Corned Beef Hash and Clam Chowder – Come take another walk with me, down to Battery Park, NYC.

And another Huge Breakfast Back to New York and check out this breakfast. Astro’s American Diner in Mid-Town Manhattan. Just around the corner from our Hotel, we found this old-school breakfast joint. Astro’s has been on 6th Ave and 55th Street for over 30 years, we stumbled across it looking for an early breakfast (it opens at 6am) and we were the first customers in. Not knowing the patch we just hoped we had chosen wisely, but not to worry, within half an hour the place was completely full, so clearly the locals knew its charms. Seems to be largely family run by New York Greek/Cypriots and if you are hungry and heading for a heavy day of sightseeing, this will set you up nicely, and the coffee is strong enough to stand a spoon in and just keeps coming.              Husband had the (huge) corned beef hash, with eggs –  and managed to finish it, Daughter had the waffle and Canadian-style bacon and I had the pancakes, American bacon and two eggs, over-easy …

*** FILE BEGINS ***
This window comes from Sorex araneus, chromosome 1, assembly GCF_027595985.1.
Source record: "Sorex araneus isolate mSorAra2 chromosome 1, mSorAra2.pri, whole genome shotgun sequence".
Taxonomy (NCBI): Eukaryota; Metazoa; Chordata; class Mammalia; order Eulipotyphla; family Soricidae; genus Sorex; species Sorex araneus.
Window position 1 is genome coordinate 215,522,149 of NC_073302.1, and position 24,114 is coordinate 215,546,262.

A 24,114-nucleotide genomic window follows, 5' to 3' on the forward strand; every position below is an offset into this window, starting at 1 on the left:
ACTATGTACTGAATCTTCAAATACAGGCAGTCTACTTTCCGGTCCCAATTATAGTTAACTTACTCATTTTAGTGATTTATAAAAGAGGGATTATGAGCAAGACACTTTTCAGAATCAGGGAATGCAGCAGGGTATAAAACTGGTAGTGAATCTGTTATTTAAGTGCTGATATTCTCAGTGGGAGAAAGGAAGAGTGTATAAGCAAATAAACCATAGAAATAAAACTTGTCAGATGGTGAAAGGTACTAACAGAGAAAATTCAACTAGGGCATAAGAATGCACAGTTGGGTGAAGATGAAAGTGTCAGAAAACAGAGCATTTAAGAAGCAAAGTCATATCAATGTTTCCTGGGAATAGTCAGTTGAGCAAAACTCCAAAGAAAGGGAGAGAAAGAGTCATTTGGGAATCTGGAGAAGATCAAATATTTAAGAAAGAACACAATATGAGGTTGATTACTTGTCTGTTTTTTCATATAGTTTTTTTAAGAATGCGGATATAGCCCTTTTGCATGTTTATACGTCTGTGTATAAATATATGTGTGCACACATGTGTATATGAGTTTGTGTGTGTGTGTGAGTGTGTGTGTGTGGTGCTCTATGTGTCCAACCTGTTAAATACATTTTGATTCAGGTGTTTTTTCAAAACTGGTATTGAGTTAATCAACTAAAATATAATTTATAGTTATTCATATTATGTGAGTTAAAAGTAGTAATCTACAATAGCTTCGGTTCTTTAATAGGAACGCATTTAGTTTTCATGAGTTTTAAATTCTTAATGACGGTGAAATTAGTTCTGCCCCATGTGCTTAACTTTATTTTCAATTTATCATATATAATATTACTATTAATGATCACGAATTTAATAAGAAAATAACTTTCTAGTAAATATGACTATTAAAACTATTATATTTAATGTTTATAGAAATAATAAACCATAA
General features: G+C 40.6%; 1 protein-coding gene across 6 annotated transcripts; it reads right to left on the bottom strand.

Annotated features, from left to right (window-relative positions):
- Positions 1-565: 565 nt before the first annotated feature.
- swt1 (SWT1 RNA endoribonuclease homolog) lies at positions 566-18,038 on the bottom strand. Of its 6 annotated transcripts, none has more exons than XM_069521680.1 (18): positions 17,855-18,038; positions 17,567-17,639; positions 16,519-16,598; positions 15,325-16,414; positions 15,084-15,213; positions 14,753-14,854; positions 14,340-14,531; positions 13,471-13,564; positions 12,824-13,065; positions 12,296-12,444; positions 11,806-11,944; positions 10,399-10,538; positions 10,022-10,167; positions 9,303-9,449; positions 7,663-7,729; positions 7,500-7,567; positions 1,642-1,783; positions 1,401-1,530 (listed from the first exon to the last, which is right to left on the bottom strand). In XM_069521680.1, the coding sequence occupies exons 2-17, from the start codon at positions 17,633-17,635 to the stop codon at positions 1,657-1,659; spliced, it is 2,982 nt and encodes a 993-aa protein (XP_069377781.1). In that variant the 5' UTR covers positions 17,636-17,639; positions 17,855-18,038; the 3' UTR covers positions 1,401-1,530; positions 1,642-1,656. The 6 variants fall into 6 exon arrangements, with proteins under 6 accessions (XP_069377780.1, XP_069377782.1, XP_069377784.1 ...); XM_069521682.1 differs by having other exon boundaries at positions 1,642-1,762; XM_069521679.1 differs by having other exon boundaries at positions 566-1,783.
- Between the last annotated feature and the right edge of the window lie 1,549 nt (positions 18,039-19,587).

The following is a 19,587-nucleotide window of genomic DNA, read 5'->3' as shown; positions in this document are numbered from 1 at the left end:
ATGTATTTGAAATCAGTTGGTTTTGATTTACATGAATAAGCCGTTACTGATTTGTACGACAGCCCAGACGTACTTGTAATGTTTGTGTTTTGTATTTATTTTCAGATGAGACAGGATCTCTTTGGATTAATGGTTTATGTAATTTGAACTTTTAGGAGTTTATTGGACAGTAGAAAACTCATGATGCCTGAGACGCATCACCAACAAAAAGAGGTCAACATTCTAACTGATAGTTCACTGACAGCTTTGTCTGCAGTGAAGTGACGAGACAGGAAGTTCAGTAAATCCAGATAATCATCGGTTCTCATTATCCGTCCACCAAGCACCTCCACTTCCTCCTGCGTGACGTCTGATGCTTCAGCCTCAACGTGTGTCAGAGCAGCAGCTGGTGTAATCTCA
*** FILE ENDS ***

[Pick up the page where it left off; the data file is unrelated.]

Huge New York Breakfasts – Rue 57, Mid-Town Manhatten – American, French Brasserie with Sushi Bar. Yep. Really

Our last day in New York, so we needed setting up for the long day ahead. We had spotted this a few days earlier and decided, given that the rain (the only rain we had all week) had put paid to our notion of boating in Central Park we would treat ourselves to a leisurely breakfast. Rue 57 is just a few blocks from Central Park in Mid-town Manhattan (I am getting the hang of this, of you see), and a short walk from our hotel. Executive Chef, Rich Robson has brought a bit of Asian influence to traditional European dishes and then thrown in a large dose of American. The thing about American Breakfasts I have found, is this – they are huge. Even American, French, Asian ones, are huge.   Daughter tried to go light with a Smoked Salmon, cream cheese and tomato Bagel, she’s a growing lass and she loved it, but couldn’t finish it. I went with gloriously indulgent Eggs Florentine with Bacon, Spinach and Shitake mushrooms. It was so huge …